Learning about wine, vines and vignerons whilst living in the Languedoc

If July is beautiful…


Version française

Si juillet est beau, prépare les tonneaux


Rome’s Cinsault centurions July 10th

After 3 weeks in the UK I was keen to see how the vines had developed in the meantime. I was aware that there had been a real heatwave with temperatures in the high 30s every day (even the UK was hot for a few days!) but there was little sign of stress in the vines, they are green, voluminous and with some big bunches of grapes. Indeed the grapes are now at around 50% of their final volume and the bunches are closing up with the berries touching each other. Jeff’s latest estimate for the main harvest is that it will start around August 23rd, a fairly typical vintage in that respect.


Peilhan July 10th, ploughing evident


Vines are now taller than Pat

I did notice that Jeff had been busy with a further ploughing. This is partly the consequence of the dry weather. Weeds and other plants amongst the vines offer competition for resources such as water and when it is so dry as 2015 (following a generally dry 2014) the vines could have been stressed so ploughing was deemed wise.


Grapes developing nicely. Spots of sulphur on the leaves from spraying against oidium

There has also been some oïdium (powdery mildew) in the the last few weeks and, indeed, for much of this growing season. Therefore there had been some spraying of sulphur and the oïdium is under control.


Aoutement, the stems are lignifying

The main change in the vines was aoûtement. This is where the stems of the vines are starting to harden and turn to wood, lignification. The stems turn a reddish brown colour as can be seen in the photo below. The pips in the grapes are also now firm.

Vines can effectively feed and support between 100 and 200 grapes. They produce more in case of damage and therefore many vignerons will be in the vines carrying out a green harvest, éclaircissage, where they cut off leaves, stems and bunches so that the number of grapes is limited to help the vine to provide optimal development.  Normally this would be done on the side of the vine which is least exposed to the sun as the foliage is needed on the more exposed side to protect the grapes from too much direct sun.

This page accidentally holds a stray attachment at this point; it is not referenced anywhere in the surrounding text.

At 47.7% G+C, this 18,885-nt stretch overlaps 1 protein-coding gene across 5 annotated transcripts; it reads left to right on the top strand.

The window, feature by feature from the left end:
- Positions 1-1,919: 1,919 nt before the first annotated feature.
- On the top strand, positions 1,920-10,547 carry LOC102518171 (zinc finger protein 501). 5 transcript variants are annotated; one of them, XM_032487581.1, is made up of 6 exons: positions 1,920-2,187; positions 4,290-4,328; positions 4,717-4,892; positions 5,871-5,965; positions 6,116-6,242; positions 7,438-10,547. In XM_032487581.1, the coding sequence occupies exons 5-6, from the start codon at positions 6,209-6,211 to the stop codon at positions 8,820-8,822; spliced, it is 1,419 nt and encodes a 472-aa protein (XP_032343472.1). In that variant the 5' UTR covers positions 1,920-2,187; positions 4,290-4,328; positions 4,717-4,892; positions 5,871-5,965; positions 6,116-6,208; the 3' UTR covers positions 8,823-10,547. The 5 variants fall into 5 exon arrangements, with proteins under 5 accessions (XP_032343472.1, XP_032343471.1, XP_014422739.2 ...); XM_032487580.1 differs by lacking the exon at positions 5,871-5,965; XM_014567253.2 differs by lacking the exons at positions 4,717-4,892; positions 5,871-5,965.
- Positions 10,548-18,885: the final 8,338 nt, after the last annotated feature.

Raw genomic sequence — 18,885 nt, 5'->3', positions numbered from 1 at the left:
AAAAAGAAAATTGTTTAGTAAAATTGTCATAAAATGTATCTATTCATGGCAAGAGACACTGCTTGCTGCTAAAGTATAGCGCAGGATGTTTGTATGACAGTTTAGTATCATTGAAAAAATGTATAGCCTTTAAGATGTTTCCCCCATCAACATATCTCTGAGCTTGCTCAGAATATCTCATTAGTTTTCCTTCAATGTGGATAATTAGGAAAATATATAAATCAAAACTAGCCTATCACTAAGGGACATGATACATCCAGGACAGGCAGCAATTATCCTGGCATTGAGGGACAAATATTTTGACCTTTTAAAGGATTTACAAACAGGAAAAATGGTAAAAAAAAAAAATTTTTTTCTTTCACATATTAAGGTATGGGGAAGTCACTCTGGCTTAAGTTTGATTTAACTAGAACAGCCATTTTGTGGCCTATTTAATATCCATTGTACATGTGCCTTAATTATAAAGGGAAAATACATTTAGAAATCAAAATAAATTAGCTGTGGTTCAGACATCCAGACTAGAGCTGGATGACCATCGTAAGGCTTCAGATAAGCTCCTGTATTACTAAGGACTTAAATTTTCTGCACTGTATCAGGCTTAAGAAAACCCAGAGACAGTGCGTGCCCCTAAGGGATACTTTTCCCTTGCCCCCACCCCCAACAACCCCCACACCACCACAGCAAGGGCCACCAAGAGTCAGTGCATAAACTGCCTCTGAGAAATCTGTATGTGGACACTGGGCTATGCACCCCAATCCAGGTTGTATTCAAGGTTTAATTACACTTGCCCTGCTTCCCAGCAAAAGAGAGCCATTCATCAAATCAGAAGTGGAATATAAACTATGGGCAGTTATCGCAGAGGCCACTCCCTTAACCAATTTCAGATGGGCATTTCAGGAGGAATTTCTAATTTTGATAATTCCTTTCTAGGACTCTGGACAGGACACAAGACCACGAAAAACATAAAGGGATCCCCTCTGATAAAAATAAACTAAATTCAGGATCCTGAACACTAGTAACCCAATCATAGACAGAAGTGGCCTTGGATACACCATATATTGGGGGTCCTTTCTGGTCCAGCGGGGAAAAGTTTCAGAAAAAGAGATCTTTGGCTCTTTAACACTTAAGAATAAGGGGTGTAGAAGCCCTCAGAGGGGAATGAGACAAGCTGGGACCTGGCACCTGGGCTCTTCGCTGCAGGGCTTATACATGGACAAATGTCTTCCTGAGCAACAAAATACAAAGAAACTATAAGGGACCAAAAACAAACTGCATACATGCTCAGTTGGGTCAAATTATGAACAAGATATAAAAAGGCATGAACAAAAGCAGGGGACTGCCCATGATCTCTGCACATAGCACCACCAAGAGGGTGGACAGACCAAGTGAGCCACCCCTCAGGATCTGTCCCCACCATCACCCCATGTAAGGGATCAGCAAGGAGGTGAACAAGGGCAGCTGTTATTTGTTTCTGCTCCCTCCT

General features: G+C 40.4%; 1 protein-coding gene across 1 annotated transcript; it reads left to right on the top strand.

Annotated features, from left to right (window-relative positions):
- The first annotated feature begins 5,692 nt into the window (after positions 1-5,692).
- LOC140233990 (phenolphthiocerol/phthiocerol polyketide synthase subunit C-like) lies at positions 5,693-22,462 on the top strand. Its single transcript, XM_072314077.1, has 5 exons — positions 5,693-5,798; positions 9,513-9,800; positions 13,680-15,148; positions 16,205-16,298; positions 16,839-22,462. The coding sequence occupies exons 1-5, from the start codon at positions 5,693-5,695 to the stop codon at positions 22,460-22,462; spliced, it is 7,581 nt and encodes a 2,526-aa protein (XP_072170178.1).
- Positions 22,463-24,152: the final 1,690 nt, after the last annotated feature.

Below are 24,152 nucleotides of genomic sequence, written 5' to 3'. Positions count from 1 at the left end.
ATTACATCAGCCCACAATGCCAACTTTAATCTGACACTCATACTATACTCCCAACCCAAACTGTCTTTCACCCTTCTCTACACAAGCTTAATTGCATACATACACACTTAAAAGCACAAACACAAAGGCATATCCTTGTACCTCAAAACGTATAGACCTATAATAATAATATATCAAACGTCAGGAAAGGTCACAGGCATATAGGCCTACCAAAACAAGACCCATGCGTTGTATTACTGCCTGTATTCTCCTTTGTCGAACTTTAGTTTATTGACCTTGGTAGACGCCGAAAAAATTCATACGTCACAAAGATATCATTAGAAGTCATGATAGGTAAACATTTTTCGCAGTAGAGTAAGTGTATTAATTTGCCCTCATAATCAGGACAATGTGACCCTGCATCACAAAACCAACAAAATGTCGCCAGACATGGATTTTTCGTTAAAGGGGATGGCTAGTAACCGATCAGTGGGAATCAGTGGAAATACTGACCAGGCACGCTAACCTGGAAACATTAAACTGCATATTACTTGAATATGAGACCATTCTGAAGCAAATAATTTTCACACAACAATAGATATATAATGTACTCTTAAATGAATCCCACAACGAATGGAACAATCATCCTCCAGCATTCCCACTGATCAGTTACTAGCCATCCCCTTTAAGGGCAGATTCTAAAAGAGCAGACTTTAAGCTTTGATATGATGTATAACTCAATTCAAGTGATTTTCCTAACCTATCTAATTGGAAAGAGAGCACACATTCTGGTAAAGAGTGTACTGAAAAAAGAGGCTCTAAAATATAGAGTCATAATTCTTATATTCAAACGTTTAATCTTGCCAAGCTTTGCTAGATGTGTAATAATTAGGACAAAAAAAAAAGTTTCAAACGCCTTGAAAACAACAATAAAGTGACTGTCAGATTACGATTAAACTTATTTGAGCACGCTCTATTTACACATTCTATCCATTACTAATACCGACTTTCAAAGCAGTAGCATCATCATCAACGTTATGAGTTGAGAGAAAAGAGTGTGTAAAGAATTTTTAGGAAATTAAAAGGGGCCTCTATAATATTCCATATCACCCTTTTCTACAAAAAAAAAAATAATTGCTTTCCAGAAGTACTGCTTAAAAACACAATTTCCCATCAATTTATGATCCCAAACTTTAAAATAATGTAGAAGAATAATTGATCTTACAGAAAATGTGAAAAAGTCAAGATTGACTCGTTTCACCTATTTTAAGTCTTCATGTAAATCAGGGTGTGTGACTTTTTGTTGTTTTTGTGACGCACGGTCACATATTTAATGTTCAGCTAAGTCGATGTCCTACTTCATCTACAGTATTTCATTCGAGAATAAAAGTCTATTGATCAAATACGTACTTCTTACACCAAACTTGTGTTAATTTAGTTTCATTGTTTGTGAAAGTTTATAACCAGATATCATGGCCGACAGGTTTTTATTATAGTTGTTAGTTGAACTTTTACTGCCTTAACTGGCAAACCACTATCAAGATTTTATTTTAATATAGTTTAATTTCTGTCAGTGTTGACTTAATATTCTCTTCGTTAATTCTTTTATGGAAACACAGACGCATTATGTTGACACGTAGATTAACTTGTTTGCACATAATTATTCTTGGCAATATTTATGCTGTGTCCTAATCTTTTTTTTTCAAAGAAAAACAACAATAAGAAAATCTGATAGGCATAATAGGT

More signs of aoutement

Ironically this process has not been needed at Mas Coutelou so far because of the earlier damage of coulure. (see previous post here). This reduced the number of grapes which developed by around 20% in some vineyards, so green harvesting is not required. There will still be lower quantities of grapes harvested this year, coulure is bad news for the vintage supply and some cuvées will be missing.


The new vines at Peilhan were watered to help their growth


Overall, however, the vines are in good health and preparing for the final stages of their annual growth cycle. Rain would be very welcome, reducing the risk of stress and also helping the grapes to swell and to produce more. We didn’t even bring any back from the UK! Maybe the 14th July celebrations will bring some. If you listen to the video below you will hear that the cicadas in Rome vineyard are apparently already celebrating!

Author: amarch34

I'm a recently retired (early!) teacher from County Durham in North east England. I am going to be spending most of the next year in the Languedoc leaarning about wines, vineyards and the people who care for both.

3 thoughts on “If July is beautiful…

  1. It’s hot here in Bernkastel too and, advanced as the vines are, the grapes are nothing like those (wow!).

    Hope England was fun, but hope you are glad to be back in France too.


    • Both of those David! How long are you in Germany? I brought some Schaefer Rieslings back as it was too long without a good Mosel the last time I was here. Enjoy!


  2. Please note that man can now read this


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